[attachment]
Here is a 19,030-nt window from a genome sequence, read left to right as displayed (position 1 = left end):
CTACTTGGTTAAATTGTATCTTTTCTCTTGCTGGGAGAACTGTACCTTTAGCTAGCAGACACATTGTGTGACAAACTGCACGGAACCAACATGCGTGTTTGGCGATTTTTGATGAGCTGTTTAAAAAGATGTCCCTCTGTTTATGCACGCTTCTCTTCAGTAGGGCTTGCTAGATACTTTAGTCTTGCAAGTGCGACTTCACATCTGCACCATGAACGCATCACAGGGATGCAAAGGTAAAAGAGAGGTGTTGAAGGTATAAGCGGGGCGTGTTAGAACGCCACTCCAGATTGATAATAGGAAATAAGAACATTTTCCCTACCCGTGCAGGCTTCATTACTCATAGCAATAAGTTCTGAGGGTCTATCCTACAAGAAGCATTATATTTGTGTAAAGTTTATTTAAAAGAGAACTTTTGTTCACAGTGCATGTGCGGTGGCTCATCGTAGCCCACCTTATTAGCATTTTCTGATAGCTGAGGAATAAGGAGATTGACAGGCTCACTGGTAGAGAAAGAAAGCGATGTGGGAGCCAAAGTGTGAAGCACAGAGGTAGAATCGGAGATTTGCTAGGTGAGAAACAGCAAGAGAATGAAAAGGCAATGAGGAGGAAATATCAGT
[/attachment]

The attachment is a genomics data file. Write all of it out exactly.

Here is a 19,030-nt window from a genome sequence, read left to right as displayed (position 1 = left end):
CTACTTGGTTAAATTGTATCTTTTCTCTTGCTGGGAGAACTGTACCTTTAGCTAGCAGACACATTGTGTGACAAACTGCACGGAACCAACATGCGTGTTTGGCGATTTTTGATGAGCTGTTTAAAAAGATGTCCCTCTGTTTATGCACGCTTCTCTTCAGTAGGGCTTGCTAGATACTTTAGTCTTGCAAGTGCGACTTCACATCTGCACCATGAACGCATCACAGGGATGCAAAGGTAAAAGAGAGGTGTTGAAGGTATAAGCGGGGCGTGTTAGAACGCCACTCCAGATTGATAATAGGAAATAAGAACATTTTCCCTACCCGTGCAGGCTTCATTACTCATAGCAATAAGTTCTGAGGGTCTATCCTACAAGAAGCATTATATTTGTGTAAAGTTTATTTAAAAGAGAACTTTTGTTCACAGTGCATGTGCGGTGGCTCATCGTAGCCCACCTTATTAGCATTTTCTGATAGCTGAGGAATAAGGAGATTGACAGGCTCACTGGTAGAGAAAGAAAGCGATGTGGGAGCCAAAGTGTGAAGCACAGAGGTAGAATCGGAGATTTGCTAGGTGAGAAACAGCAAGAGAATGAAAAGGCAATGAGGAGGAAATATCAGT